It's about 6 months that I started writing, and I could have done this earlier (The Grand Locus is a fork of Nick Johnson's Bloggart, which includes support for Disqus), but I must confess that my tolerance for trolls is very low (there, that's one on the left). I hate having to search information in the middle of personal insults on the forums.

But then I started to be active on Cross Validated which is Stack Overflow's statistics spin-off. And it was a double surprise. I realized that Internet communities are not intrinsically dysfunctional, and I also realized that people of an extreme competence, who deserve academic respect, are part of these communities. And the awesome news is that some of them read this blog!

Anyway, the forum is now open and here are a couple of guidelines in case you don't feel like fooling around and try stuff.

  • To write or reply...

Focus on: multiple testing

With this post I inaugurate the focus on series, where I go much more in depth than usual. I could as well have called it the gory details, but focus on sounds more elegant. You might be in for a shock if you are more into easy reading, so the focus on is also here as a warning sign so that you can skip the post altogether if you are not interested in the detail. For those who are, this way please...

In my previous post I exposed the multiple testing problem. Every null hypothesis, true or false, has at least a 5% chance of being rejected (assuming you work at 95% confidence level). By testing the same hypothesis several times, you increase the chances that it will be rejected at least once, which introduces a bias because this one time is much more likely to be noticed, and then published. However, being aware of the illusion does not dissipate it. For this you need insight and statistical tools.

Fail-safe $(n)$ to measure publication bias

Suppose $(n)$ independent research teams test the same null hypothesis, which happens to be true — so not interesting. This means that the...

The most dangerous number

I have always been amazed by faith in statistics. The research community itself shakes in awe before the totems of statistics. One of its most powerful idols is the 5% level of significance. I never knew how it could access such a level of universality, but I can I venture a hypothesis. The first statistical tests, such as Student's t test were compiled in statistical tables that gave reference values for only a few levels of significance, typically 0.05, 0.01 and 0.001. This gave huge leverage to editors and especially peer-reviewers (famous for their abusive comments) to reject a scientific work on the ground that it is not even substantiated by the weakest level of significance available. The generation of scientists persecuted for showing p-values equal to 0.06 learned this bitter lesson, and taught it back when they came to the position of reviewer. It then took very little to transform a social punishment into the established truth that 0.06 is simply not significant.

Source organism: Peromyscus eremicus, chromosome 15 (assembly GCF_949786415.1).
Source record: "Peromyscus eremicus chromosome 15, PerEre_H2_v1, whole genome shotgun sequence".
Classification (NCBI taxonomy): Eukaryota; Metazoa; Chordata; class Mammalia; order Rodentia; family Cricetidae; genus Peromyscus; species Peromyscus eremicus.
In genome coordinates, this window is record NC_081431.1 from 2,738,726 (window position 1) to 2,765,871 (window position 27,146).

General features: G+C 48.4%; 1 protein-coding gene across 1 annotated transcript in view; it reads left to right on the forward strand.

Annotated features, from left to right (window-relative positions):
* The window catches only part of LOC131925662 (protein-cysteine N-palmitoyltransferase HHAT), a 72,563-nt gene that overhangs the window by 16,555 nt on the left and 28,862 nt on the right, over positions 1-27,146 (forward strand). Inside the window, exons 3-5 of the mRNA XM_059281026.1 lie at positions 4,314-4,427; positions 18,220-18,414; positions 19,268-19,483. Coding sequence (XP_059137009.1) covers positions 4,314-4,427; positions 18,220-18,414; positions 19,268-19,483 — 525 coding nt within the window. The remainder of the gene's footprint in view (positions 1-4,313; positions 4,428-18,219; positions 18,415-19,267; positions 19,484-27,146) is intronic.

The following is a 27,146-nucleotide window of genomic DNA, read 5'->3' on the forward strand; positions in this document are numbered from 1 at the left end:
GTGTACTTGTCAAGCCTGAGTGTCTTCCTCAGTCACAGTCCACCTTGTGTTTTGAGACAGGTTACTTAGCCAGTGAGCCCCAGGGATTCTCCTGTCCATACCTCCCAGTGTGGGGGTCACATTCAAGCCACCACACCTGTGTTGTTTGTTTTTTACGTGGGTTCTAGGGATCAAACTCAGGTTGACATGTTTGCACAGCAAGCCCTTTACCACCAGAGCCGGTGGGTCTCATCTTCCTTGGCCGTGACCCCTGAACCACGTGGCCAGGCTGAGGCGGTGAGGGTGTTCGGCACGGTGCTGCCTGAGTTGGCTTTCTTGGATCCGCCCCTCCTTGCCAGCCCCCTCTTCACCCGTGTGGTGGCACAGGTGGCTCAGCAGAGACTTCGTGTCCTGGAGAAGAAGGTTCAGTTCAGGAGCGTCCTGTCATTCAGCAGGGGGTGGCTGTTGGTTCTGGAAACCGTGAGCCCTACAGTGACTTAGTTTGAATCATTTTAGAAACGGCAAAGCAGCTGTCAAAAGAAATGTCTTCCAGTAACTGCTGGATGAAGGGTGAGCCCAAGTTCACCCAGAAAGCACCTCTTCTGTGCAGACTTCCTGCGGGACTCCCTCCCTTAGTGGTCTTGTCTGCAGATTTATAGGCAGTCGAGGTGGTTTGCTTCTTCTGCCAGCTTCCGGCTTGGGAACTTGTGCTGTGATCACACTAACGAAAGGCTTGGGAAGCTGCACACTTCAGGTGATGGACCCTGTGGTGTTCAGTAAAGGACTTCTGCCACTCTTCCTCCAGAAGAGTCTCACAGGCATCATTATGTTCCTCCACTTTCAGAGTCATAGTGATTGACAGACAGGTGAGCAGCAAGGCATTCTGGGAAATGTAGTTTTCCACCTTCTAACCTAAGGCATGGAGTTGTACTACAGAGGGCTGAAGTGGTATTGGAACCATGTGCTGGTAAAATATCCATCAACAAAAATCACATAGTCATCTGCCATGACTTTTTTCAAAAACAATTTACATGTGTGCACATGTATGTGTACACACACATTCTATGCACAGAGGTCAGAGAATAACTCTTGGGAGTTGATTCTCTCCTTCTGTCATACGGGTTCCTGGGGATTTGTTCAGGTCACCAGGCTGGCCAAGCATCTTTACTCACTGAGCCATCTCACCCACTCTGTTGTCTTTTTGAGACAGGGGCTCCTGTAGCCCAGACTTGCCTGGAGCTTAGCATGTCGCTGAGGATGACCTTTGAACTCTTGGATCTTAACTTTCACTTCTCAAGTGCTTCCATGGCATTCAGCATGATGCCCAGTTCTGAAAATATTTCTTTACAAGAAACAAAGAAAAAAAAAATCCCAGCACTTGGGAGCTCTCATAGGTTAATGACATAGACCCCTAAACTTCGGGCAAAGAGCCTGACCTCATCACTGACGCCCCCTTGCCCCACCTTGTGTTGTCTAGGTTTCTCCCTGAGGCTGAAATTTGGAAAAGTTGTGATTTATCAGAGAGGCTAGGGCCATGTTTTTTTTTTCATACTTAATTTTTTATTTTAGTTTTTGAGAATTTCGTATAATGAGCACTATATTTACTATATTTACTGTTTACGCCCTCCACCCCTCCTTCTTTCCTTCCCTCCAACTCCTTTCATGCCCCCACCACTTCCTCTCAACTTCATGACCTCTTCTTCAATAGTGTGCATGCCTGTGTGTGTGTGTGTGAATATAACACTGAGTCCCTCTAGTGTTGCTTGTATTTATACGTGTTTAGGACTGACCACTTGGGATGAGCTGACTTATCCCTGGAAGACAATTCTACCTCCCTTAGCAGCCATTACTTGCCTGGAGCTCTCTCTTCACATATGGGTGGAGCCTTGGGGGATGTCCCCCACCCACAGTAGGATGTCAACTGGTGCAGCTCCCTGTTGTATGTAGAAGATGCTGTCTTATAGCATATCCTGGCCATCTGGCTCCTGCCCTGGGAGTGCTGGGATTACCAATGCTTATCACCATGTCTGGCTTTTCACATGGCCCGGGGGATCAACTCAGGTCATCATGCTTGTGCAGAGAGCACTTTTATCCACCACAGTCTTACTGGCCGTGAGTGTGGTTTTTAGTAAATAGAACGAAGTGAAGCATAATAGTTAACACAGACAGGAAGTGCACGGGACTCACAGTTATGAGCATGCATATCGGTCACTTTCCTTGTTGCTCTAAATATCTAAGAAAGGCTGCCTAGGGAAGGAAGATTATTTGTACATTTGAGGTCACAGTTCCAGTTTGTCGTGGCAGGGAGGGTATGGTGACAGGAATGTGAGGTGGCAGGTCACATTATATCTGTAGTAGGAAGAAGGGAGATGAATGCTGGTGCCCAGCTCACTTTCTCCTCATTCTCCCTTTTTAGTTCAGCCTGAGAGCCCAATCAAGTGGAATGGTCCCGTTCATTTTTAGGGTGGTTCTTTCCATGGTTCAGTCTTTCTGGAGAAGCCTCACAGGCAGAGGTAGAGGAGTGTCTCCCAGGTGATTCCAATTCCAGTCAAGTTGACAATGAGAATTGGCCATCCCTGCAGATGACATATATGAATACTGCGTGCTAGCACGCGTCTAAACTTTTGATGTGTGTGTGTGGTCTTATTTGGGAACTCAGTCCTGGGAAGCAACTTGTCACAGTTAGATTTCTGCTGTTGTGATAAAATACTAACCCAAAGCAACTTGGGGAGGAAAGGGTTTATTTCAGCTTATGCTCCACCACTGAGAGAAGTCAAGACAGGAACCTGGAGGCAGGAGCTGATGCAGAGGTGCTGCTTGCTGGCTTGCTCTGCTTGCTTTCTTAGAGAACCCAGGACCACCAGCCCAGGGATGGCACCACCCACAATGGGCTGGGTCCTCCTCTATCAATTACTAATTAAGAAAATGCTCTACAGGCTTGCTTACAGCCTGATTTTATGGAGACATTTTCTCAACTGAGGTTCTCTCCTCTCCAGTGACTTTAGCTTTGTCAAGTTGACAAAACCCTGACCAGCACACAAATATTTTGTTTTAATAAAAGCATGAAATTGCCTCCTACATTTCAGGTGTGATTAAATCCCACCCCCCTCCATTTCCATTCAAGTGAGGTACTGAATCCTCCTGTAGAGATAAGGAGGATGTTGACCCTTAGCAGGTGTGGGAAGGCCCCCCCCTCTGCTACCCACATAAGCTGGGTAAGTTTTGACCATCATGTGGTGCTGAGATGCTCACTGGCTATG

And frankly, I think it was a good thing to enforce a minimum level of statistical reliability. The part I disagree with is the converse statement...

Is there a gene for alcoholism? (1)

This is usually the next thing I hear when I say that I am a geneticist. Behind this question and its variants lies a profound and natural interrogration, which could be phrased as "how much of me is the product of my genes?" I made a habit of not answering that question but instead, highlight its inaneness by lecturing people about genetics. So, for once, and exclusively on my blog, here is the tl;dr answer: no, there is not. Now comes the lecture about genetics.

I will start with mental retardation — unrelated with my opinion of those claims, really — and more precisely with the fragile X syndrome. James Watson, the co-discoverer of the structure of DNA and the pioneer of the Human Genome Project declared: